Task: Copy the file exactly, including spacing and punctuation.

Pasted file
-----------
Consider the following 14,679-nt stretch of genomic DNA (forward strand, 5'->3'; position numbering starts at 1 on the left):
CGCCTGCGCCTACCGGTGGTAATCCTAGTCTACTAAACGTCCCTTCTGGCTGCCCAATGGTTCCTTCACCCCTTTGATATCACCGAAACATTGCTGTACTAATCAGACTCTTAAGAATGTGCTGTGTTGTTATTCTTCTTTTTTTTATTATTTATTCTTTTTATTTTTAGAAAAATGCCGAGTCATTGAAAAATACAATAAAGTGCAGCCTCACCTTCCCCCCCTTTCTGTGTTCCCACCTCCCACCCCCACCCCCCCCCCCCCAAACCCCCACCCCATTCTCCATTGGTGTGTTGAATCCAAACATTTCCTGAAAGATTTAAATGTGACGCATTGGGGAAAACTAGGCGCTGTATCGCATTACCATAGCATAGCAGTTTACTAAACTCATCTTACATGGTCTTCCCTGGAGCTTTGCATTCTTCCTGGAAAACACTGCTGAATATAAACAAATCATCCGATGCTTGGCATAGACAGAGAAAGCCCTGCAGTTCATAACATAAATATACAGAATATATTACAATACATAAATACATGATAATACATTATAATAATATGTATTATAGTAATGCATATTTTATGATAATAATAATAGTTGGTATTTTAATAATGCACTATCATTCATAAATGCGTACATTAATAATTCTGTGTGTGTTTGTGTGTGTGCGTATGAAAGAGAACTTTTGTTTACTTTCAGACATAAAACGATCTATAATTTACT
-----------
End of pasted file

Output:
Consider the following 14,679-nt stretch of genomic DNA (forward strand, 5'->3'; position numbering starts at 1 on the left):
CGCCTGCGCCTACCGGTGGTAATCCTAGTCTACTAAACGTCCCTTCTGGCTGCCCAATGGTTCCTTCACCCCTTTGATATCACCGAAACATTGCTGTACTAATCAGACTCTTAAGAATGTGCTGTGTTGTTATTCTTCTTTTTTTTATTATTTATTCTTTTTATTTTTAGAAAAATGCCGAGTCATTGAAAAATACAATAAAGTGCAGCCTCACCTTCCCCCCCTTTCTGTGTTCCCACCTCCCACCCCCACCCCCCCCCCCCCAAACCCCCACCCCATTCTCCATTGGTGTGTTGAATCCAAACATTTCCTGAAAGATTTAAATGTGACGCATTGGGGAAAACTAGGCGCTGTATCGCATTACCATAGCATAGCAGTTTACTAAACTCATCTTACATGGTCTTCCCTGGAGCTTTGCATTCTTCCTGGAAAACACTGCTGAATATAAACAAATCATCCGATGCTTGGCATAGACAGAGAAAGCCCTGCAGTTCATAACATAAATATACAGAATATATTACAATACATAAATACATGATAATACATTATAATAATATGTATTATAGTAATGCATATTTTATGATAATAATAATAGTTGGTATTTTAATAATGCACTATCATTCATAAATGCGTACATTAATAATTCTGTGTGTGTTTGTGTGTGTGCGTATGAAAGAGAACTTTTGTTTACTTTCAGACATAAAACGATCTATAATTTACT